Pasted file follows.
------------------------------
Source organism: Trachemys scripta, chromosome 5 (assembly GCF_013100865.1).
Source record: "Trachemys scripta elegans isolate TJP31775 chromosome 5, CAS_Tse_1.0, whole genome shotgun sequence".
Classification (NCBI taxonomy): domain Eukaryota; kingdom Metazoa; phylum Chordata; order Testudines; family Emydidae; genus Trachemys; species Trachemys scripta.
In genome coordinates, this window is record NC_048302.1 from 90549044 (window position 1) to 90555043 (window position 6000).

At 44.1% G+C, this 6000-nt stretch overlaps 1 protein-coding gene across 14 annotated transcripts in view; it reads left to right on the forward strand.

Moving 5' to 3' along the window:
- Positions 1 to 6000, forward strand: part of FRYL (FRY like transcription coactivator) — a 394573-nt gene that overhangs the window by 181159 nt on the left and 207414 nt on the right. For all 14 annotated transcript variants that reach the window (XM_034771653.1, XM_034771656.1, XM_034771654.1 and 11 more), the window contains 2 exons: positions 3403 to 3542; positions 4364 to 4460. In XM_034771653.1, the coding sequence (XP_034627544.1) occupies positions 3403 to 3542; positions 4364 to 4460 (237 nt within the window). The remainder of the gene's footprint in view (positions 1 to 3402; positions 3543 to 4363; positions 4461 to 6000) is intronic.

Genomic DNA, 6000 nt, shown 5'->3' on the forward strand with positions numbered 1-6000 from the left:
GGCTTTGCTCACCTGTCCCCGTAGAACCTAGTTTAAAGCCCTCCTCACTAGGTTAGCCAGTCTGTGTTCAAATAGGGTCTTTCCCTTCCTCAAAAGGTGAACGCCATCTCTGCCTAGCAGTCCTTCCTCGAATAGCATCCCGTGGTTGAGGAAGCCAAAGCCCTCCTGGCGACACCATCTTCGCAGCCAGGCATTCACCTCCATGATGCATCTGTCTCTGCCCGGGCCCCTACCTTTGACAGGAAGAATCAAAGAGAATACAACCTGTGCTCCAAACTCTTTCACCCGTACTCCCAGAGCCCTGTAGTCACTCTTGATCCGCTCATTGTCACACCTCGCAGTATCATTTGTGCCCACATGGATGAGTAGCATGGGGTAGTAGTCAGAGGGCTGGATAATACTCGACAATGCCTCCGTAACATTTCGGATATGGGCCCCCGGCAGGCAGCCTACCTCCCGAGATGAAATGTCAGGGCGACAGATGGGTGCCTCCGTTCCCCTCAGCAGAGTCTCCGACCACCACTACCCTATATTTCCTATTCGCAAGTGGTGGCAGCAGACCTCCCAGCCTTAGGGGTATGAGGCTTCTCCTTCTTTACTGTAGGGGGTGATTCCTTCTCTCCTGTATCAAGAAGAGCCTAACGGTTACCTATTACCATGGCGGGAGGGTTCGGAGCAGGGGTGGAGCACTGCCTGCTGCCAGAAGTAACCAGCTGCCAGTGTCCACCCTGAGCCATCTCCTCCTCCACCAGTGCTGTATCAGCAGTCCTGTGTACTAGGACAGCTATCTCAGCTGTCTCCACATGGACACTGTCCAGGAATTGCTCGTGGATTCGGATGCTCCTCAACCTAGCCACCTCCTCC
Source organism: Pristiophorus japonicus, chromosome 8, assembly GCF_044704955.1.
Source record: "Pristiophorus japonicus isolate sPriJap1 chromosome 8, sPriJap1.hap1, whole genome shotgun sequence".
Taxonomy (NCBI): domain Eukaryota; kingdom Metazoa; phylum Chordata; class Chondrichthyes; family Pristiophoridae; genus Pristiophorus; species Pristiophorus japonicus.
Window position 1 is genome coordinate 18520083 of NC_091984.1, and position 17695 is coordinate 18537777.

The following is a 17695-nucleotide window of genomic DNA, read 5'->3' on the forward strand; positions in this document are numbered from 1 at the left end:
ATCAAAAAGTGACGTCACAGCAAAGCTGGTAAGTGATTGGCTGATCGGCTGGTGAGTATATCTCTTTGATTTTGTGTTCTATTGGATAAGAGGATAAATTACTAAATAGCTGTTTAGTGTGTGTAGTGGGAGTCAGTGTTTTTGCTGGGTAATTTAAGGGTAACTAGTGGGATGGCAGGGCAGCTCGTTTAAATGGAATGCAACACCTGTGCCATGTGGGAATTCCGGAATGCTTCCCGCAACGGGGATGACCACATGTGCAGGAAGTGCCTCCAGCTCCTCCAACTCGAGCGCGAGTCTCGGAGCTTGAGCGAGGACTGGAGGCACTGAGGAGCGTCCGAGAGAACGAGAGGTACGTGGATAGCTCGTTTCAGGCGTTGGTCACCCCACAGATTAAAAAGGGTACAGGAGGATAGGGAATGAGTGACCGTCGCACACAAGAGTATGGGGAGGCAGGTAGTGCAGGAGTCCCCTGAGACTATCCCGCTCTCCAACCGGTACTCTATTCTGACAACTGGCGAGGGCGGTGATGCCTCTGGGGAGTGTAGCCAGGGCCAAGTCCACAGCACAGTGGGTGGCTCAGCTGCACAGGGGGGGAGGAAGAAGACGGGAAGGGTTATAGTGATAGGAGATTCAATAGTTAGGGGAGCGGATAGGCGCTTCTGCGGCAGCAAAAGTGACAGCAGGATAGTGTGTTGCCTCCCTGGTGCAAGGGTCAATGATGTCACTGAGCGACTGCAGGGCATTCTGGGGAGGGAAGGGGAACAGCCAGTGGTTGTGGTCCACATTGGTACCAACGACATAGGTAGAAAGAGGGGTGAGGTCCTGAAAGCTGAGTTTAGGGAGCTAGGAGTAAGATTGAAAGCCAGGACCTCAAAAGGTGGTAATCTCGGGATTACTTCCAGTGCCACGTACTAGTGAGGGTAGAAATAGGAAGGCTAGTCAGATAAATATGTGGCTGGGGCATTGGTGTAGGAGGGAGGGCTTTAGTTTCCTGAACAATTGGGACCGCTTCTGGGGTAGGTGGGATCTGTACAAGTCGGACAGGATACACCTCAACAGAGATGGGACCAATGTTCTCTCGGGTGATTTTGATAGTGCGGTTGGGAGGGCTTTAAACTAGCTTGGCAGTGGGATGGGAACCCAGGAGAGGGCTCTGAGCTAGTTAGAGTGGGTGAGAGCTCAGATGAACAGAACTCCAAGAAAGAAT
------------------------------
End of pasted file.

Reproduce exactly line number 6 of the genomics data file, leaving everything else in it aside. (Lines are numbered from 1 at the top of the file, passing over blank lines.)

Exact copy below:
Moving 5' to 3' along the window: